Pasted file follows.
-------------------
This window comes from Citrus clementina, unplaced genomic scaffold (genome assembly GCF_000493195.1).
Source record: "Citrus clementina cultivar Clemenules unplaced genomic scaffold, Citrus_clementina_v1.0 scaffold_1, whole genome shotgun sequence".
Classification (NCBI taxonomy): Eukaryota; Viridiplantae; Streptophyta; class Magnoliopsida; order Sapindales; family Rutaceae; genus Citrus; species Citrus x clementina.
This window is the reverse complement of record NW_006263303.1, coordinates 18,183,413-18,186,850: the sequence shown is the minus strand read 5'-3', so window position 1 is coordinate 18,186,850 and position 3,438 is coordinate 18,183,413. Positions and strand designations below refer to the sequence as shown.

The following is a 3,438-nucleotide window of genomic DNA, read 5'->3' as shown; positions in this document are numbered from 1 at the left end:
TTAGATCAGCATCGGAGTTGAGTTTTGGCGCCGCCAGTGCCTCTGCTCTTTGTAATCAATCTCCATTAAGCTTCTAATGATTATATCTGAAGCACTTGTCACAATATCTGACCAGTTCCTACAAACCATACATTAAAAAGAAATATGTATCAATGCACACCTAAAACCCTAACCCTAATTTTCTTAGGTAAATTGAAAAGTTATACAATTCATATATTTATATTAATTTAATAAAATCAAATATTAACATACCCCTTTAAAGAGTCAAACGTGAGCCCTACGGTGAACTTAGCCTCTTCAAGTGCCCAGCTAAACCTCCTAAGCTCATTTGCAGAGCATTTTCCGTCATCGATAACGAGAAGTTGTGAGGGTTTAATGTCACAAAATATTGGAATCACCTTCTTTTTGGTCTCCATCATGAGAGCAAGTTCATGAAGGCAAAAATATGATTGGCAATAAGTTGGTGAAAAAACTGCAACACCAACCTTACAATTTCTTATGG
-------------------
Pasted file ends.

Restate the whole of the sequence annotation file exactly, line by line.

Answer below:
This window comes from Citrus clementina, unplaced genomic scaffold (genome assembly GCF_000493195.1).
Source record: "Citrus clementina cultivar Clemenules unplaced genomic scaffold, Citrus_clementina_v1.0 scaffold_1, whole genome shotgun sequence".
Classification (NCBI taxonomy): Eukaryota; Viridiplantae; Streptophyta; class Magnoliopsida; order Sapindales; family Rutaceae; genus Citrus; species Citrus x clementina.
This window is the reverse complement of record NW_006263303.1, coordinates 18,183,413-18,186,850: the sequence shown is the minus strand read 5'-3', so window position 1 is coordinate 18,186,850 and position 3,438 is coordinate 18,183,413. Positions and strand designations below refer to the sequence as shown.

The following is a 3,438-nucleotide window of genomic DNA, read 5'->3' as shown; positions in this document are numbered from 1 at the left end:
TTAGATCAGCATCGGAGTTGAGTTTTGGCGCCGCCAGTGCCTCTGCTCTTTGTAATCAATCTCCATTAAGCTTCTAATGATTATATCTGAAGCACTTGTCACAATATCTGACCAGTTCCTACAAACCATACATTAAAAAGAAATATGTATCAATGCACACCTAAAACCCTAACCCTAATTTTCTTAGGTAAATTGAAAAGTTATACAATTCATATATTTATATTAATTTAATAAAATCAAATATTAACATACCCCTTTAAAGAGTCAAACGTGAGCCCTACGGTGAACTTAGCCTCTTCAAGTGCCCAGCTAAACCTCCTAAGCTCATTTGCAGAGCATTTTCCGTCATCGATAACGAGAAGTTGTGAGGGTTTAATGTCACAAAATATTGGAATCACCTTCTTTTTGGTCTCCATCATGAGAGCAAGTTCATGAAGGCAAAAATATGATTGGCAATAAGTTGGTGAAAAAACTGCAACACCAACCTTACAATTTCTTATGG